There are further subdivisions of these major fields. Thermochemistry is a branch of thermodynamics; its focus is the heat generated or required by chemical reactions. Electrochemistry is the study of how chemical reactions can produce electricity and how electricity can drive chemical reactions in "reverse" directions (electrolysis). Increasingly, attention is shifting from equilibrium electrochemistry (which is of crucial importance in interpreting the phenomena of inorganic chemistry) to dynamic electrochemistry, in which the rates of electron-transfer processes are the focus. Chemical kinetics has divisions that are based on the rates of reaction being studied. Special techniques for studying atomic and molecular processes on ever shorter time scales are being developed, and physical chemists are now able to explore reactions on a femtosecond (10−15 second) timescale. Chemical kinetics studies are theoretical as well as experimental. One goal is to understand the course of reactions in step-by-step (and atomic) detail. Techniques are available that allow investigators to study collisions between individual molecules.
Physical chemistry is essential to understanding the other branches of chemistry. It provides a basis for understanding the thermodynamic influences (principally, the entropy changes accompanying reactions) that drive chemical reactions forward. It provides justifications for the schemes proposed in organic chemistry to predict and account for the reactions of organic compounds. It accounts for the structures and properties of transition metal complexes, organometallic compounds , the microporous materials known as zeolites that are so important for catalysis , and biological macromolecules, such as proteins and nucleic acids (including DNA ). It is fair to say that there is no branch of chemistry (including biochemistry) that can be fully understood without interpretations provided by physical chemistry.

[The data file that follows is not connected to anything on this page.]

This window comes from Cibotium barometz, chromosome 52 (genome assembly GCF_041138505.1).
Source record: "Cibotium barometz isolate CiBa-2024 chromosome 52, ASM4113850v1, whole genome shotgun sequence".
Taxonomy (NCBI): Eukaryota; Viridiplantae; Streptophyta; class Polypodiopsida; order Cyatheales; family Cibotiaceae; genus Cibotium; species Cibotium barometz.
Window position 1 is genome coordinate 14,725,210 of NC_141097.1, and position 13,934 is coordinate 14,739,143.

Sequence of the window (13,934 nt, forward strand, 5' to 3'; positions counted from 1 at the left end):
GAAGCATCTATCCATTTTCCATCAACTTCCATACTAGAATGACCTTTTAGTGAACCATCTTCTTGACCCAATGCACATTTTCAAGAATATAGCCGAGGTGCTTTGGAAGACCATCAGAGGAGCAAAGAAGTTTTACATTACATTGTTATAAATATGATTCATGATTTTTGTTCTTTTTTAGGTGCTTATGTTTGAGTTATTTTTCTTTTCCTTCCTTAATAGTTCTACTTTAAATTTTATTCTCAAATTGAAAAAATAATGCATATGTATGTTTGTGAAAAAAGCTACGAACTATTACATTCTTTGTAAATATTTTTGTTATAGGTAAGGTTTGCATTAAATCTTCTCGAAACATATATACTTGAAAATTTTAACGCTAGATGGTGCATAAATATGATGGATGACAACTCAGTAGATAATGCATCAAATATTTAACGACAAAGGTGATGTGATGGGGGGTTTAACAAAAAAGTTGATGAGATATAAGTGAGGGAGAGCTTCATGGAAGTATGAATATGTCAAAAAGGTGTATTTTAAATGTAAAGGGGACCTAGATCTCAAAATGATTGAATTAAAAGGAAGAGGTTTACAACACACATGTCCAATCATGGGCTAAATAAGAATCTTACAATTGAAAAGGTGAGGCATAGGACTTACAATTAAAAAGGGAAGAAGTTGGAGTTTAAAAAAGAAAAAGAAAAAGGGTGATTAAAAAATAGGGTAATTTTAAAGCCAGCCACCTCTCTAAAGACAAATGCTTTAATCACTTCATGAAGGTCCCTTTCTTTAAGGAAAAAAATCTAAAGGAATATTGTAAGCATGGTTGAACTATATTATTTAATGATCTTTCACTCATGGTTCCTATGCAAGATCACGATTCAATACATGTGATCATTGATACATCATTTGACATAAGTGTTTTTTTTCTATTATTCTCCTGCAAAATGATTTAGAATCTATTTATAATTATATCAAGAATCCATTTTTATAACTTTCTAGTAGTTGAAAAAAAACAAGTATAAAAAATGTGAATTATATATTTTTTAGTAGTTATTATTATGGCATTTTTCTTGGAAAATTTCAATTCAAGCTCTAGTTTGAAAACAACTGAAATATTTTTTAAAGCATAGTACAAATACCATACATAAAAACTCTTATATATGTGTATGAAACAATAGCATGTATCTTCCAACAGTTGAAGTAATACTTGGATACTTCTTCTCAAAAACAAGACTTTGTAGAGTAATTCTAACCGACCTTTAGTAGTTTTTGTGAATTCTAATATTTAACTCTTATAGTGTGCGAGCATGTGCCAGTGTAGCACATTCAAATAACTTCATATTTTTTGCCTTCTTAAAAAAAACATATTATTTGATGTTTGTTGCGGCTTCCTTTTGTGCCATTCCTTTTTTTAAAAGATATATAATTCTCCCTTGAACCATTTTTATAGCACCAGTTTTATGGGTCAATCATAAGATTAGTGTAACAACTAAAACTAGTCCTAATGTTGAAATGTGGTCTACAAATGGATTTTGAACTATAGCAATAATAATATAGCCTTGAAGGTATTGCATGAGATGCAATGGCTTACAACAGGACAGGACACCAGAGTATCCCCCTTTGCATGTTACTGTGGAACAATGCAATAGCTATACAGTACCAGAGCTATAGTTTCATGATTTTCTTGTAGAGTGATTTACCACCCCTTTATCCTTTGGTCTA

There is a distinction between physical chemistry and chemical physics, although the distinction is hard to define and it is not always made. In physical chemistry, the target of investigation is typically a bulk system. In chemical physics, the target is commonly an isolated, individual molecule.
Theoretical chemistry is a branch of physical chemistry in which quantum mechanics and statistical mechanics are used to calculate properties of molecules and bulk systems. The greater part of activity in quantum chemistry, as the former is commonly termed, is the computation of the electronic structures of molecules and, often, their graphical representation. This kind of study is particularly important to the screening of compounds for potential pharmacological activity, and for establishing the mode of action of enzymes.
see also Catalysis and Catalysts; Electrochemistry; Equilibrium; Kinetics; Quantum Chemistry; Spectroscopy; Theoretical Chemistry; Thermodynamics.
Laidler, Keith James (1995). The World of Physical Chemistry. New York: Oxford University Press.
physical chemistry, branch of science that combines the principles and methods of physics and chemistry. It provides a fundamental theoretical and experimental basis for all of chemistry, including organic, inorganic, and analytical chemistry. In addition, it is the foundation of chemical engineering. Topics of interest are chemical equilibrium, reaction rates, solutions, molecular weights, molecular structure, and the properties of gases, liquids, crystals, and colloids. Among other factors, the influence of temperature, pressure, electricity, light, concentration, and turbulence are considered. There are three principal approaches in physical chemistry: thermodynamics, involving large numbers of molecules in equilibrium; kinetics, involving chemical changes with time; and molecular structure, involving the electronic and atomic arrangements that follow from the quantum theory. The latter approach is primarily theoretical and provides an understanding of the chemical bonds which are responsible for the structure of all materials.
See I. N. Levine, Physical Chemistry (4th ed. 1995); G. M. Barrow, Physical Chemistry (6th ed. 1996); P. W. Atkins, Physical Chemistry (6th ed. 1997); D. A. McQuarrie and J. D. Simon, Physical Chemistry: A Molecular Approach (1997).